The Curse of Abraham Lincoln
Americans today remember Abraham Lincoln as one of their greatest presidents. I completely disagree with such a proposition. The facts of our history leading up to the American Civil War, and those following it, simply do not support such a conclusion.
|Nominee||Abraham Lincoln||John C. Breckinridge|
|Running mate||Hannibal Hamlin||Joseph Lane|
President Lincoln didn’t start the American Civil War, of course. The road to civil war began long before Lincoln entered politics. No — what started the civil war was a drastic shortage of thoughtful, tolerant, patient men serving in high political offices. Lincoln’s election to the presidency simply galvanized the southern state’s refusal to obey laws passed by Congress that they (the southern states) believed were unjust.
Several markers led to civil war, but ultimately, there were two key issues — their order of importance depending on who one is talking to — state’s rights and slavery.
Slavery. There is no justification for human bondage. It is not only abominably sinful, but it is also a dumb idea. Slavery, as an institution, cannot be economically sustained. The USA was well on the way to abolishing slavery in 1808 when the slave trade was officially outlawed. So, there was no “continuing pipeline” of human slaves coming to the United States after that year.
Even so, maintaining a large number of people in bondage was economically unsustainable. Suppose a planter owned ten slaves: five males and five females. In five years, the grower could end up with forty people in bondage. If one imagines how much it cost to house, feed, and clothe ten people, how much more would it cost to care for 35-40 such persons? In 1800, the slave population in the United States was 894,000; In 1830, around 2-million. Slavery was always a stupid idea, and (or so I believe), slavery would have imploded on its own without emancipation through carnage.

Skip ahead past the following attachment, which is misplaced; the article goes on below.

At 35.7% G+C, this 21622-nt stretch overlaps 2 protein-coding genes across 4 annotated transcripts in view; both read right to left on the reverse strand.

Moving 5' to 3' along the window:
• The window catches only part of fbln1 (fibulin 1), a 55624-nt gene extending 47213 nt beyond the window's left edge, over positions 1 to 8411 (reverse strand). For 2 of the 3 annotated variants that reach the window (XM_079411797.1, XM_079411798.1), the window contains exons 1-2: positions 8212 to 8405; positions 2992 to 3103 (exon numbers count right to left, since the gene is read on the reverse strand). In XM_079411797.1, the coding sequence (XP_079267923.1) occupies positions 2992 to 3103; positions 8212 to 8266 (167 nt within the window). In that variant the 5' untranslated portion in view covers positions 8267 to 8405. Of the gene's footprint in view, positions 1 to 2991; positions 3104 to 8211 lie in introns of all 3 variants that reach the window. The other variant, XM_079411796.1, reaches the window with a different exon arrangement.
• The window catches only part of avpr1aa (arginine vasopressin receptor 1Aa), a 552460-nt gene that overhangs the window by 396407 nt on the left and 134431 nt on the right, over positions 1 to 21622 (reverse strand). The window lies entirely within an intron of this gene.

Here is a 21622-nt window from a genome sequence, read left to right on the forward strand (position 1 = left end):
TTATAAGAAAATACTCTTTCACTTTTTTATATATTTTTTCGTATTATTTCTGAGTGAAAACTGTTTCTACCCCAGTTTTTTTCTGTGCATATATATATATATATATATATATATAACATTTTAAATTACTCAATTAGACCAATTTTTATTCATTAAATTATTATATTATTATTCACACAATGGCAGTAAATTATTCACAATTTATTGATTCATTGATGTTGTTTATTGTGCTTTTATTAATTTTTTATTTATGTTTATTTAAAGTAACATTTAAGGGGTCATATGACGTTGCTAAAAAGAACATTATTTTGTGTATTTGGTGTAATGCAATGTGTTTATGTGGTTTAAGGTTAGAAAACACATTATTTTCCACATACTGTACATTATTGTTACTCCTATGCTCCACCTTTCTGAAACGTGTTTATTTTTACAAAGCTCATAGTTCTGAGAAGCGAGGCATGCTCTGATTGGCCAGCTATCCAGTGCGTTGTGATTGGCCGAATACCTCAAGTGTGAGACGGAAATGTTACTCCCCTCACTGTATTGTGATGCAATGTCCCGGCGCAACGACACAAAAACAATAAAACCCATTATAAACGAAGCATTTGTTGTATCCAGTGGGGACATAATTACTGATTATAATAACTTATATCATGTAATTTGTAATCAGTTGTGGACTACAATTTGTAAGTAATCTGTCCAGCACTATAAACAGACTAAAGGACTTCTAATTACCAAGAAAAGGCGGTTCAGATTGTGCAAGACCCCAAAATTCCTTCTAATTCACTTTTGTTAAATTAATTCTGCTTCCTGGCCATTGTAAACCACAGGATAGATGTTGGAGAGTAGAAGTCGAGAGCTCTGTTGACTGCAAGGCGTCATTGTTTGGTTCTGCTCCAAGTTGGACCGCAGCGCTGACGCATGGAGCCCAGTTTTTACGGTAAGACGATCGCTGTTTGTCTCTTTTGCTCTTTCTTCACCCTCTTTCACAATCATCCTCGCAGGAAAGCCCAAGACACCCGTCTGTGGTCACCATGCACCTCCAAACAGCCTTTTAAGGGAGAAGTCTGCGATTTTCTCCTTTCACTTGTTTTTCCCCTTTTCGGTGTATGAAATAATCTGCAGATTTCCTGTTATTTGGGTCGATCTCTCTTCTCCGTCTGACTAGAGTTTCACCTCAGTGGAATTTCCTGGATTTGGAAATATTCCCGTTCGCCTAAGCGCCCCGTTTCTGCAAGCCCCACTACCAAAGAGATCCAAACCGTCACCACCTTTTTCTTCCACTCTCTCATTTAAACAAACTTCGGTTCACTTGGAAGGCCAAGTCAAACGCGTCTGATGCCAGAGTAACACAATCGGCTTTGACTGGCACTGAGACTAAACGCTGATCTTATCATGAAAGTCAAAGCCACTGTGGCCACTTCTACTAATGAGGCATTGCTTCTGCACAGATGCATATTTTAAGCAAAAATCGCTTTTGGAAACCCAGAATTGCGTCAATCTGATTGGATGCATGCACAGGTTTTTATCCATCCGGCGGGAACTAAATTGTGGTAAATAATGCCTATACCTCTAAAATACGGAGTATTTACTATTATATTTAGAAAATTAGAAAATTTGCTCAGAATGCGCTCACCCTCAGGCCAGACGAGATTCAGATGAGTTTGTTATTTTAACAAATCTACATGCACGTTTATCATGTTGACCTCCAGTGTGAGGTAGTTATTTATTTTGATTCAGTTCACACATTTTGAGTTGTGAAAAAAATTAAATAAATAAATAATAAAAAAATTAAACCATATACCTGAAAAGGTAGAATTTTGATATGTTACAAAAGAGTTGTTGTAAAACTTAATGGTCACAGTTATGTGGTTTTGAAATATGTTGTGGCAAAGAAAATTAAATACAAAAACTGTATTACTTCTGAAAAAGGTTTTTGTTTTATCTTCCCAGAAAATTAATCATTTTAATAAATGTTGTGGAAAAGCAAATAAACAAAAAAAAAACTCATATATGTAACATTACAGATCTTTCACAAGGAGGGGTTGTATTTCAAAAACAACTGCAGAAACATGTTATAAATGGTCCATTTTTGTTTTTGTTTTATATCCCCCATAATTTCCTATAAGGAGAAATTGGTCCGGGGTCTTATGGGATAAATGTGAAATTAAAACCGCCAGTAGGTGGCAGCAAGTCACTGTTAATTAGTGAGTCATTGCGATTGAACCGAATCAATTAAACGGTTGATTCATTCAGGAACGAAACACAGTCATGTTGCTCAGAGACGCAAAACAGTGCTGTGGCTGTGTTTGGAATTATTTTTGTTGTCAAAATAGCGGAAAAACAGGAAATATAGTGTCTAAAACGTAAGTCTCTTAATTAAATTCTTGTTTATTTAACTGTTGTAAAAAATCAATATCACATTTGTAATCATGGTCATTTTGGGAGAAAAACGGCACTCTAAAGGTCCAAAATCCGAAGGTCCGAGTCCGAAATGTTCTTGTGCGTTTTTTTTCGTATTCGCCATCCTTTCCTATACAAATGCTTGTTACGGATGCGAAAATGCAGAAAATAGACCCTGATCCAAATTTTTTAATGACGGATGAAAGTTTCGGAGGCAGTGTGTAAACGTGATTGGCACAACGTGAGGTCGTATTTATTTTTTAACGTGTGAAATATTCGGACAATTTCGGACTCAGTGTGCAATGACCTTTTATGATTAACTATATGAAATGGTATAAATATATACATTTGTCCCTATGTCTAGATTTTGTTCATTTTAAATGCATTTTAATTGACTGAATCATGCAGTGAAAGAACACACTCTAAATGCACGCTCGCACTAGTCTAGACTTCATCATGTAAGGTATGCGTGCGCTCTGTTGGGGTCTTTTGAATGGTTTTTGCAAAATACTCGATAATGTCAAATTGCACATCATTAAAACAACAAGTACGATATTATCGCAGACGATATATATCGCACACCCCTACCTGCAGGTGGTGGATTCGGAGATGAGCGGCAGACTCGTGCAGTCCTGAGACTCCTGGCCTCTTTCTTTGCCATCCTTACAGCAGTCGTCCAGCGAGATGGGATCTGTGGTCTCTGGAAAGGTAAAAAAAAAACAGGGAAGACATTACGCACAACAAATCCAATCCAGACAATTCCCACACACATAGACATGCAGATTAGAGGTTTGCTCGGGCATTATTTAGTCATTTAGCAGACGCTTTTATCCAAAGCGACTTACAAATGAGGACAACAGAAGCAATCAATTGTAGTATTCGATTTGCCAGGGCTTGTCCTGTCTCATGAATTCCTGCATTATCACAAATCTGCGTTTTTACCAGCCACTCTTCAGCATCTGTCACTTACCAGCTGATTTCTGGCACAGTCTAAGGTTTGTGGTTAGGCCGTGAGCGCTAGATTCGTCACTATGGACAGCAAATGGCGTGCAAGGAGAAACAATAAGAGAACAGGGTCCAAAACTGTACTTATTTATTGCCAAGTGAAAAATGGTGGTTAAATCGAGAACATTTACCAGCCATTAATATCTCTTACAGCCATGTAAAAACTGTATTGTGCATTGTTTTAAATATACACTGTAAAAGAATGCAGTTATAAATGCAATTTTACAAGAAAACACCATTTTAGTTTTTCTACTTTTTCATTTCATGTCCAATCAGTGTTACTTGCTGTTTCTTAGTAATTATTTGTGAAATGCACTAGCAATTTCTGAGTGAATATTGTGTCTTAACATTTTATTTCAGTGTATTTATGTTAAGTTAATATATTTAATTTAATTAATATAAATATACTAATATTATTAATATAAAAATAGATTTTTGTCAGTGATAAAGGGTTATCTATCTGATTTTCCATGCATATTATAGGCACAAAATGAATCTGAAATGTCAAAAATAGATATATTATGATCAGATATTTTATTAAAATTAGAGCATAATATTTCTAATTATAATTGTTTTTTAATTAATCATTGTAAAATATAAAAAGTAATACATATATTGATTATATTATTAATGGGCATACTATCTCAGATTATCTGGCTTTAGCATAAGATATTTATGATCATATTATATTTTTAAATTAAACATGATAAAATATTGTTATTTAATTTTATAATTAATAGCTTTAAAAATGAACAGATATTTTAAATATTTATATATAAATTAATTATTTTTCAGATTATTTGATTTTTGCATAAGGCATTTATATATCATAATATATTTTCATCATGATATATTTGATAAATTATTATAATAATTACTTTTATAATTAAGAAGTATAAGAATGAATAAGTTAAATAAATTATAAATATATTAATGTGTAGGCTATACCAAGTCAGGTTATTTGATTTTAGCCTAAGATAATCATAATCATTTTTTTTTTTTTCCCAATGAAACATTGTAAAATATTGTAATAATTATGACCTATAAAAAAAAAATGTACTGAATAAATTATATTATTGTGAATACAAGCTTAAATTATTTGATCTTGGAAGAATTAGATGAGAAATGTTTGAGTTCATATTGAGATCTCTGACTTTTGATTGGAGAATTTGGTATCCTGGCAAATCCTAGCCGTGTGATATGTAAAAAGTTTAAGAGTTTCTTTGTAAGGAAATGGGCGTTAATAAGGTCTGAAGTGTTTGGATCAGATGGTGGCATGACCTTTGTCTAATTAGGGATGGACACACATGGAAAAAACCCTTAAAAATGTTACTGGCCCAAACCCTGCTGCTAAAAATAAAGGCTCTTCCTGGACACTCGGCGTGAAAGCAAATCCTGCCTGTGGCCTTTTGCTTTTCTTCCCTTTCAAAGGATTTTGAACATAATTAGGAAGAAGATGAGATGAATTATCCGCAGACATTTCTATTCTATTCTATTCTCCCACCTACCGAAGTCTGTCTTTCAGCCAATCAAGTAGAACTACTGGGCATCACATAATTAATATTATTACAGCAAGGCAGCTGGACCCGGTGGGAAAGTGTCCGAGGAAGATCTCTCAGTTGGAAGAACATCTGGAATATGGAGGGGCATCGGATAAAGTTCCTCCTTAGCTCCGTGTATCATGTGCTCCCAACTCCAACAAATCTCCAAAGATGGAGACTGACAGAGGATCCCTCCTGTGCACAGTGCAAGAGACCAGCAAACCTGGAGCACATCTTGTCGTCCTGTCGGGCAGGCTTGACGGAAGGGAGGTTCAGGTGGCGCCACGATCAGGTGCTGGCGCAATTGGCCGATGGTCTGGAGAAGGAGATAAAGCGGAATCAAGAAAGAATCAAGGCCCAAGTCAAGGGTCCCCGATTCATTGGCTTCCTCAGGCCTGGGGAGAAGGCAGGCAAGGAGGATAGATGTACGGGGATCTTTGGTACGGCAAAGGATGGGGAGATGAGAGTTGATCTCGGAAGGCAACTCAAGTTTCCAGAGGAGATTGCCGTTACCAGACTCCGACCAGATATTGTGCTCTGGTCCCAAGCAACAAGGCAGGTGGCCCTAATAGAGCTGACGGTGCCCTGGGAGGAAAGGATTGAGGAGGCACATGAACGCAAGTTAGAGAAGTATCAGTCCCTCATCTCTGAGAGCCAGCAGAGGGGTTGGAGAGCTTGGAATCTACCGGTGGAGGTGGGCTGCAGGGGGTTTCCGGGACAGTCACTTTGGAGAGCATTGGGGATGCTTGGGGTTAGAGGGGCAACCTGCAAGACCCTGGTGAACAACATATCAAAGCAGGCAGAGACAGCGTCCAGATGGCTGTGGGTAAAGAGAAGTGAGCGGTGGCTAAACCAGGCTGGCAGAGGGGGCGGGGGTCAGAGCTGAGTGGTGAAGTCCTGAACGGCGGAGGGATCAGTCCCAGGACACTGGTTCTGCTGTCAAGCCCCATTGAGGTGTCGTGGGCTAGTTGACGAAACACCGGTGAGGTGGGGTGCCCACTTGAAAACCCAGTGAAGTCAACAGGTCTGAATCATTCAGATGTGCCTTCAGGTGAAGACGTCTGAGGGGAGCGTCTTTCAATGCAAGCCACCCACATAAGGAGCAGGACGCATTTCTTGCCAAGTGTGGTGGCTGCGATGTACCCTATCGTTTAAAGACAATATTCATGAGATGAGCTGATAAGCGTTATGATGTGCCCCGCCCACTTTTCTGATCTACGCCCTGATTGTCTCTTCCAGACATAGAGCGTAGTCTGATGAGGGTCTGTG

a. If the founding fathers formed the United States on the notion that the people controlled their government and destiny through the selection of representatives, why would Abraham Lincoln deny the people their “God-given” right to choose their future? The question is significant because I do not believe the American people have ever been “united” in matters of the greatest import.
b. What did the average farmer in Indiana or Georgia know about nullification? My guess is “not much.” But what the average citizen understood about the nullification principle was a matter best left to the states, not the federal government. Either the people were, as stated ad nauseam, empowered to choose their government and destiny, on what basis did Lincoln have to “preserve a union” that (1) never actually existed except on paper, and (2) no longer served the interests of the people?
1. Only about one-third of the American people thought the revolution was a good idea.
2. Hardly any American supported going to war with Great Britain in 1812. Those who did support the war had something to gain from it.
3. The American people did not have any input to the Louisiana Purchase or subsequent territorial expansion — which played an essential part in leading up to the civil war, particularly relating to the admission of states.